• Content

  • Joined

  • Last visited

  • Feedback


Community Reputation

0 Neutral


  • Main Canopy Size
  • Main Canopy Other
    Strato Cloud
  • Reserve Canopy Size
  • Reserve Canopy Other
    Strong LoPo

Jump Profile

  • Home DZ
    Skydive The Farm, Rockmart, GA
  • License
  • License Number
  • Licensing Organization
  • Number of Jumps
  • Years in Sport
  • First Choice Discipline
    Formation Skydiving
  1. 30 years ago today, made my sixth jump at Duanesburg, NY. Later learned that a Lodestar went in at about the same time in Washington. Never knew these people, but never forgot them. Cheers, Jon S.
  2. QuoteI haven't jumped in three, maybe four years. I need to get my log books out to check. If I showed up at a place like Perris, what would I have to do? I have about 850 jumps... _ _ _ _ _ _ _ _ _ _ _ _ _ _ _ _ _ _ _ _ _ _ _ _ _ _ _ _ _ _ _ _ All you need is a brief discussion with DZ management and a ride to altitude. You'll be fine. My jump history includes many long layoffs. I recently returned after nearly a year off, my longest break to date. Did a short solo, no big deal. Nailed the target as well! My rig had been packed for 11 months. It opened beautifully after a brief snivel. Am looking forward to jumping my Wonderhog/Strato Cloud, which has been packed for more than a year now. I'll pull a little high. Welcome back. Cheers, Jon S.
  3. Thought about Bob yesterday. Has it been a year already? Cheers, Jon
  4. That's an incredibly bad idea! If you forget to remove them before you jump that could lead to a very bad day... _ _ _ _ _ _ _ _ _ _ _ _ _ _ _ _ _ _ _ _ _ _ _ _ _ _ _ _ _ _ _ Unless the rig is in use I always thread the chest strap through the reserve handle, wrap it around the lift web & secure it. Makes it damn near impossible to snag the handle or even pull it on purpose, and there's no way it can be jumped this way. Cheers, Jon S.
  5. ...I've found this to be more of a "cultural" issue. I seems to change from DZ to DZ... _ _ _ _ _ _ _ _ _ _ _ _ _ _ _ _ _ _ _ _ _ _ _ _ _ _ _ _ _ Ah, yes. 1985. Newbie, recent graduate at another DZ starting to jump at a "private club" DZ close to home. Asked experienced guy for pin check. Was told I must learn to "take care of myself." Confused, wrote brief note to USPA asking for advice. (Didn't want to cause trouble - just wanted to know the best way to handle this.) No reply. Life goes on. Two months later my letter is published in PARACHUTIST. Surprise! Club is pissed. Banned "for life" at that DZ. (Long Island Skydivers.) The funny part is meeting some of the guys five years later at a boogie. They STILL wouldn't talk to me. Cheers, Jon S.
  6. ...and can develop into a big problem quickly especially as you downsize... _ _ _ _ _ _ _ _ _ _ _ _ _ _ _ _ _ _ _ _ _ _ _ _ _ _ _ _ _ _ _ _ (Plant the idea in his head that he WILL downsize...) Cheers, Jon S.
  7. ...upsize?? downsize?? why not just FIND, and stick with, the right size??? _ _ _ _ _ _ _ _ _ _ _ _ _ _ _ _ _ _ _ _ _ _ _ _ _ _ _ _ _ _ _ _ Yes! After riding a Star Trac 290 for a few hundred jumps I downsized eight years ago to a Triathalon 220. Plenty fast enough. If I lose a toggle on the flare I might break an ankle, but I won't die. Cheers, Jon S.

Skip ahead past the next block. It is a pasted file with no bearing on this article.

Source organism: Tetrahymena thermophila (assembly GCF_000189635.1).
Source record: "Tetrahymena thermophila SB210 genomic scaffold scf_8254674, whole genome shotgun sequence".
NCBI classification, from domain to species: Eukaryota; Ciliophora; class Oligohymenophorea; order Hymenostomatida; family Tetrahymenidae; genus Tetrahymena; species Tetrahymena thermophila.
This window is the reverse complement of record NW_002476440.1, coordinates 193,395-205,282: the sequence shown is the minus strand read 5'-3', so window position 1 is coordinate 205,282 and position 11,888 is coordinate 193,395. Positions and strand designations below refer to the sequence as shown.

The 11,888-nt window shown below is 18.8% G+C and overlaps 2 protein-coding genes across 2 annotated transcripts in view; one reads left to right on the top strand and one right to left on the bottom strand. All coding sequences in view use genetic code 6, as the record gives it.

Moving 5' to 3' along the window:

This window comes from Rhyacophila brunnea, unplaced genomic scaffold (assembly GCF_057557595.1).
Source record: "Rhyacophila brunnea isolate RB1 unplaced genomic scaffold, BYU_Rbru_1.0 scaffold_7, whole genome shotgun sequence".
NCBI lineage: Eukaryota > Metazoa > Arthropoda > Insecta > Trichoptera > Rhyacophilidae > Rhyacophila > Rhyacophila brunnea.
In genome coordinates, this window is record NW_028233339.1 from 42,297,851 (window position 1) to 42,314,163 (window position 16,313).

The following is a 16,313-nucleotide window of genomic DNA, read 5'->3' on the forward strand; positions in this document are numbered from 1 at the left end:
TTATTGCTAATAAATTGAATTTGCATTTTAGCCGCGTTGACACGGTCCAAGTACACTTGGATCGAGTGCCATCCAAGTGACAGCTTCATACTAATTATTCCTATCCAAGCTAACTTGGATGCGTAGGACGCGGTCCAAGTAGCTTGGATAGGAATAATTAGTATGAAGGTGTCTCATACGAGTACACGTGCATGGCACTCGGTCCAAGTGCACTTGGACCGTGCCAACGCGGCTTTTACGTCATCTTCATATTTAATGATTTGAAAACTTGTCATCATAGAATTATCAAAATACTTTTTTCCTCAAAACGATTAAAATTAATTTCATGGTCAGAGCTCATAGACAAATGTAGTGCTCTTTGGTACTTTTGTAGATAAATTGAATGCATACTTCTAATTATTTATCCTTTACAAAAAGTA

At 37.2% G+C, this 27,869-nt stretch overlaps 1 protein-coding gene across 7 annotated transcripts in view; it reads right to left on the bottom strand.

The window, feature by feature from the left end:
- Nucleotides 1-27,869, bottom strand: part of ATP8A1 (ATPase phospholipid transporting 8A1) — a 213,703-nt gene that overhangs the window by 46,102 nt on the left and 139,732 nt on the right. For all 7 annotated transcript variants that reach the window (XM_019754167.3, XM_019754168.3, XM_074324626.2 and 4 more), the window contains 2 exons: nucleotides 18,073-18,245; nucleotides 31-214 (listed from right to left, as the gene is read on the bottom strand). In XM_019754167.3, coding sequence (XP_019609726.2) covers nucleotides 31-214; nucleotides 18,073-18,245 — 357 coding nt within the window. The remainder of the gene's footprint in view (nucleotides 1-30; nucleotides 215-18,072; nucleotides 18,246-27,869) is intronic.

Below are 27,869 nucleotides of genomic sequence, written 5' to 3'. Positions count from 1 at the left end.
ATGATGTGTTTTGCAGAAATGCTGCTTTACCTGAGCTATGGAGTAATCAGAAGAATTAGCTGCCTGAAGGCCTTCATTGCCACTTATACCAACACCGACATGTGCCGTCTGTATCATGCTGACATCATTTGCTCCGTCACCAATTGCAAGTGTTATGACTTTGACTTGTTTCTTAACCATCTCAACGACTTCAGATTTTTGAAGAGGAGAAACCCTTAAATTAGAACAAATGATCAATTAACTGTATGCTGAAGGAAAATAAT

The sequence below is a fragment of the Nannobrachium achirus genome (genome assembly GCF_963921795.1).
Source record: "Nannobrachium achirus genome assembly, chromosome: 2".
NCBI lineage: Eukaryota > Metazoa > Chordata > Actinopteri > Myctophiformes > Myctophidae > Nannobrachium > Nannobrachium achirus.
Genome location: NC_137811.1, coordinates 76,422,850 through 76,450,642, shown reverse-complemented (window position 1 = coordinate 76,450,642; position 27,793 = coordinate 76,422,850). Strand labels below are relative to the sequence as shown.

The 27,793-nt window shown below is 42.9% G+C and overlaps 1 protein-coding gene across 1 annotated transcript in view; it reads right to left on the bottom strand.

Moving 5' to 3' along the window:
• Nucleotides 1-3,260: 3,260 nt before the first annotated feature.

8. _ _ _ _ _ _ _ _ _ _ _ _ _ _ _ _ _ _ _ _ _ _ _ _ _ _ _ _ _ _ _ _ Let's see if you can land a round within 200' of a target. Cheers, Jon
  9. _ _ _ _ _ _ _ _ _ _ _ _ _ _ _ _ _ _ _ _ _ _ _ _ _ _ _ _ _ _ _ Just 16? Welcome to the sport. You are in a fortunate position, being able to jump at your age. Like many others, I'm concerned about the DZ culture which has left you with the viewpoint that downsizing is not only necessary, but real important right now. Eight years ago I "downsized" to a 220 and am quite content with it. There's no shame in landing last. Keep honing your skills and be content to learn slowly. If downsizing becomes a good idea your Dad will suggest you try it. Meanwhile, it might be wise to place as much priority on becoming competent at such things as spelling, grammar, & proofreading. Being able to articulate your thoughts coherently will become far more useful in life than winning a swoop competition. Cheers, Jon S.
  10. ...Wouldn't it be a better world if everyone had the balls to take responsibility for themselves and their own actions?... _ _ _ _ _ _ _ _ _ _ _ _ _ _ _ _ _ _ _ _ _ _ _ _ _ _ _ _ _ _ _ Something keeps coming up whenever this topic is discussed: We hear how DZO's are mandating AAD's to "protect" themselves & their businesses. Protect them from what? If a customer lands w/out pulling how is this the responsibility of the DZO? Obviously the issue is lawsuits. The legal system has embraced the premise that businesses are responsible for the conduct of their employees & customers. This flawed "logic" is crippling this country and needs to be confronted head-on. Two things we can do to change this are 1) Eagerly accept any opportunity to serve on a jury and do not allow these plaintiffs to win. (It is not the fault of Wal-Mart if a customer slips & falls, for example.) 2) Take seriously the issue of tort reform. Many candidates for public office are serious about trying to do something about this. Find out who these people are and vote for them. J.